HANG UP THE PHONE!
Posted by Adam Poland on 13 Nov 2018
“I’m from tech company and we’ve noticed your computer has a lot of viruses.”
This is how the tech support scam starts. By the end, the victim has probably paid hundreds of pounds and had their computer infected.
This cold-calling telephone scam has been going on since 2008 but shows no sign of going away. If you have any relatives who might fall for it, be sure to let them know companies won’t call them to solve issues with their PC.
This scam isn’t just for Windows PCs. Others claiming to offer Mac Technical Support that works in a similar way, we have also had reports of people calling from various internet service providers BT, Talk Talk, Virgin media and sky to name just a few, demanding access via a remote-desktop tool and requiring payment to fix non-existent problems.
Just to be very clear, anybody who ever calls you saying there is a problem with your Computer is trying to rip you off no matter who they tell you they are.
Just hang up the phone!
How It Works
These criminals don’t send out emails or text messages. Instead, they’ll call you on your telephone. It’s not even a recording a real person will talk to you and try to trick you. They appear to target anyone.
When you pick up, the person will claim to be “from Microsoft,” “from BT Openreach,” or from something more specific, like the “a certain company Support Centre”. They tell you your computer is infected with viruses and has all sorts of PC problems that need to be fixed. At this point, a less technically inclined Windows user who may be facing PC problems may start falling for the scam.
If you stay on the line the callers will attempt to demonstrate that they have information about what’s wrong with your computer. They’ll ask you to look at parts of Windows that generally aren’t accessible to average users. For example, they’ll ask you to look at your Event Viewer, Prefetch folder, and MSConfig utility. Average Windows users aren’t familiar with these system utilities, and the criminals will attempt to deceive them.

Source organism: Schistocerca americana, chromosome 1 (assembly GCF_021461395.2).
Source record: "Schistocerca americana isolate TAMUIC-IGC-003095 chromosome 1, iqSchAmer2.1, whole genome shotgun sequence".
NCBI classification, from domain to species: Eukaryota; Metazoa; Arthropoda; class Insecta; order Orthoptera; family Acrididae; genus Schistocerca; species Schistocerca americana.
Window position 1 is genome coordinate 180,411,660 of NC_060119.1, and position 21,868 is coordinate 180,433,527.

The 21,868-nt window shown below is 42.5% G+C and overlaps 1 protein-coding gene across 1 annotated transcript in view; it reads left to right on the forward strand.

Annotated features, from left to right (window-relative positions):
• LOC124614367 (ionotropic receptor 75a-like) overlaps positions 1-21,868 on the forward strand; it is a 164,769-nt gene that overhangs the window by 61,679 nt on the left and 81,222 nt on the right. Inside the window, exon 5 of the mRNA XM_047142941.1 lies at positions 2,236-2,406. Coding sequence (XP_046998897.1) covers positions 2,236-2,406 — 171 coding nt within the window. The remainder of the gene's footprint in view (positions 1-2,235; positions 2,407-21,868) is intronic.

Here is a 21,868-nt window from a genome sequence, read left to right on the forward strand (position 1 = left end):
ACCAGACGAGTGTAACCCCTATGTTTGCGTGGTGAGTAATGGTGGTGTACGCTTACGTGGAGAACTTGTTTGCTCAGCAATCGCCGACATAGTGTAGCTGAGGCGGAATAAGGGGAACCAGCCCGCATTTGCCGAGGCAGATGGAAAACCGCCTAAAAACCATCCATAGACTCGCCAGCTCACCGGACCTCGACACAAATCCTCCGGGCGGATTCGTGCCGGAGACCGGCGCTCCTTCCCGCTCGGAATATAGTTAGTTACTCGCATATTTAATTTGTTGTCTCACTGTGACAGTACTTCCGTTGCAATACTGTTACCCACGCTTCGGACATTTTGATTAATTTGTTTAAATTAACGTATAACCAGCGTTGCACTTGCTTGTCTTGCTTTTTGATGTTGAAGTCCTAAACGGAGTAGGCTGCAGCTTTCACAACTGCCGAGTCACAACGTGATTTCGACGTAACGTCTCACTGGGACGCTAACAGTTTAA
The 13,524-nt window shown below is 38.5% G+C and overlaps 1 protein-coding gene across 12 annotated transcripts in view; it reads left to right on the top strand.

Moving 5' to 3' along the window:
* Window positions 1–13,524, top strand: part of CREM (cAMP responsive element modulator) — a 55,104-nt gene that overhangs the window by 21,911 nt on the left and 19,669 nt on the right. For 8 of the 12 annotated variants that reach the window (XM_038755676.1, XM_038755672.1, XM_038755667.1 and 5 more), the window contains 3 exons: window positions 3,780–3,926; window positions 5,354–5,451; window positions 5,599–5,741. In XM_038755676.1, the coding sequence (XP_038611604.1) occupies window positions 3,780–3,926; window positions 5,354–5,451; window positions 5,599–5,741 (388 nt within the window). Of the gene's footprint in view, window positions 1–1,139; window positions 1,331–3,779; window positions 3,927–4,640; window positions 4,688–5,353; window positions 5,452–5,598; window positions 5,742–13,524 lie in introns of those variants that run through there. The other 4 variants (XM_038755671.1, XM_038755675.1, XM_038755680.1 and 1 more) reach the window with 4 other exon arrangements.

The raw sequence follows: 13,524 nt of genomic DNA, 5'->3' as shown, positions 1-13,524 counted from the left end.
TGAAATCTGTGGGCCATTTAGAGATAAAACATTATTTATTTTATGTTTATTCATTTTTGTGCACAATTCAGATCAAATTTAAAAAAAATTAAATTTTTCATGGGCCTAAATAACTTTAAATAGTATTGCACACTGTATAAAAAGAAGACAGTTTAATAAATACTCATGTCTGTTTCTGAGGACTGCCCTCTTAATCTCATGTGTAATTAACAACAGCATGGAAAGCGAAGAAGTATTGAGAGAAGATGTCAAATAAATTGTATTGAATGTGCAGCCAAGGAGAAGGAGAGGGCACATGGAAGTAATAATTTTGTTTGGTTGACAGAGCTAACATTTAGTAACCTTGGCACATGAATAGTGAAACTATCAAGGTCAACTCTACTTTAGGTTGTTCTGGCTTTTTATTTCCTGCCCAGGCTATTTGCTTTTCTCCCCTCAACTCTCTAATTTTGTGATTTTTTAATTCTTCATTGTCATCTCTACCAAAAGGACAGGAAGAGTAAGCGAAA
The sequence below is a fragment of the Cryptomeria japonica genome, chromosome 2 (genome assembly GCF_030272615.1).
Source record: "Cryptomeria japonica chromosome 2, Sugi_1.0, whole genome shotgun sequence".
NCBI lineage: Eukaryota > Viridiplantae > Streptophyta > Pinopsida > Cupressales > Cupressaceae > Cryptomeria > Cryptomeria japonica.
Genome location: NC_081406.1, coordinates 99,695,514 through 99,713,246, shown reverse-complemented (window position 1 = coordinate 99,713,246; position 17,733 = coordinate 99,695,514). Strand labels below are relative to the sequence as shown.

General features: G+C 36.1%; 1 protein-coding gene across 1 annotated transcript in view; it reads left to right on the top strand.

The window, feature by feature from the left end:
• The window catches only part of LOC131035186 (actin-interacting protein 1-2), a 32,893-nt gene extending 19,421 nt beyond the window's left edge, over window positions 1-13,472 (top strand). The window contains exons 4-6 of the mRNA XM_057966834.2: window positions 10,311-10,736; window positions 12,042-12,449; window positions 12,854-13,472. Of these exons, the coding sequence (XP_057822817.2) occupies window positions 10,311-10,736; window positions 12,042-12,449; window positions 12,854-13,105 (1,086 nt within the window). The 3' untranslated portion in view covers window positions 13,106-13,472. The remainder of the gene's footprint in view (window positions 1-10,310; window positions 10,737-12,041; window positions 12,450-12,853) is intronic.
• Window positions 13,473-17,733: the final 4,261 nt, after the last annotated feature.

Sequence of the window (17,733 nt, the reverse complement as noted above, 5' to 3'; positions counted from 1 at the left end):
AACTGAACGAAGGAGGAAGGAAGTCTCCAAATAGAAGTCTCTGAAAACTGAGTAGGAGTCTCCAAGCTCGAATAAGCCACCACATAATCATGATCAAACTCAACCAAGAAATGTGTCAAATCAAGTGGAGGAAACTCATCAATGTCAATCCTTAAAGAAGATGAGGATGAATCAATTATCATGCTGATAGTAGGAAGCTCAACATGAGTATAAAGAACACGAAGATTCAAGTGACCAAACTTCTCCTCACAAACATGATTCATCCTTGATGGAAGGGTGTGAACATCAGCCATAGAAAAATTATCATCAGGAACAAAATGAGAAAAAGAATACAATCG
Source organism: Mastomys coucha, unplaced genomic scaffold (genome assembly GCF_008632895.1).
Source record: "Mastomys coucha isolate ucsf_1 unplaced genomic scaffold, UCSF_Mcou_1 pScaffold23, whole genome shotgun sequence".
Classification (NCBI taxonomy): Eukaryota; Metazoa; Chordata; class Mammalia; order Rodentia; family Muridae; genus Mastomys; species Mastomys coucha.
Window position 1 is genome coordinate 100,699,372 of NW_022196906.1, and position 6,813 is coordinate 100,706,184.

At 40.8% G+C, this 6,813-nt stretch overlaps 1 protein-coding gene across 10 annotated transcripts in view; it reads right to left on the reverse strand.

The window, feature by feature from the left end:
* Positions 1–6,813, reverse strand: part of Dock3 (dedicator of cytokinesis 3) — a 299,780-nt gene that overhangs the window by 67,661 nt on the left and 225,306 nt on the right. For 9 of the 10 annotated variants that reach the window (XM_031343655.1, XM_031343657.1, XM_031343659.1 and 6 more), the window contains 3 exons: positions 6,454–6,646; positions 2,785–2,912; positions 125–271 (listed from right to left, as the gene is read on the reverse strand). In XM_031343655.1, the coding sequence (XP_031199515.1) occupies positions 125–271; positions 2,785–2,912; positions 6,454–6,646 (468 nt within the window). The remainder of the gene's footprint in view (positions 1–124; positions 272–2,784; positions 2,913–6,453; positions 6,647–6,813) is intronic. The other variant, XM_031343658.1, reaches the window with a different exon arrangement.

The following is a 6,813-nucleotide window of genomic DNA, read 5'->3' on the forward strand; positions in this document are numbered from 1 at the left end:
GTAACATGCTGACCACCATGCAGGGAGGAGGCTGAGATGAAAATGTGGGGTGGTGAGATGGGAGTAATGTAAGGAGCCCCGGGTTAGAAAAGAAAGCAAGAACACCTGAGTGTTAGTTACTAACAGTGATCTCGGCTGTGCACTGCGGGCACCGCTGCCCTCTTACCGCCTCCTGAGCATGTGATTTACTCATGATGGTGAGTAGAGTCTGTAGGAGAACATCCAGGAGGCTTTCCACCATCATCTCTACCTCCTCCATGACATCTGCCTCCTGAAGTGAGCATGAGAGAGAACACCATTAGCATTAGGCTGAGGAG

Moving in For the Kill
With their victim suitably concerned and worried about their computer, believing the person on the phone is specialist tech support and they knew there were various “problems” the caller moves in for the kill. The scammer directs the user to download a remote support application, often these are legitimate and useful remote-access programs. Once the user downloads the remote-access program, the scammer asks the user to grant them access to the computer.
The victim is then instructed to enter their credit card information onto some sort of web form and pay hundreds of pounds — anywhere from £50 to £600 or more — as a fee to “extend the warranty” or “fix the PC.”
It’s unclear what happens if the victim pays.
The scammer will usually install malware on the victim’s computer, steal the victims’ credit card number or financial information and abuse it.
What To Do
If you receive a call from someone who claims to be from a company to resolve issues with your computer, the best thing to do would be to just hang up immediately. You can attempt to report the call, but these calls are coming from international numbers — often from India — and it’s honestly unlikely that much action will be taken against them. It’s been ten years and such scams are ongoing despite some attempts at enforcement.
These scams continue because people continue to fall for them. If people stopped falling for the scams, they’d be a waste of time and would stop. The best way to stop them is to spread the word and ensure people don’t fall for these tricks.
If you fell for a scam, you should call your credit card company and inform them, telling them to cancel any charges and send you a new credit card. You should scan your computer for malware with a reputable antivirus product and change the passwords on your email account and financial accounts, just as you would if you discovered an actual virus on your computer.
I hope you’ve found this useful.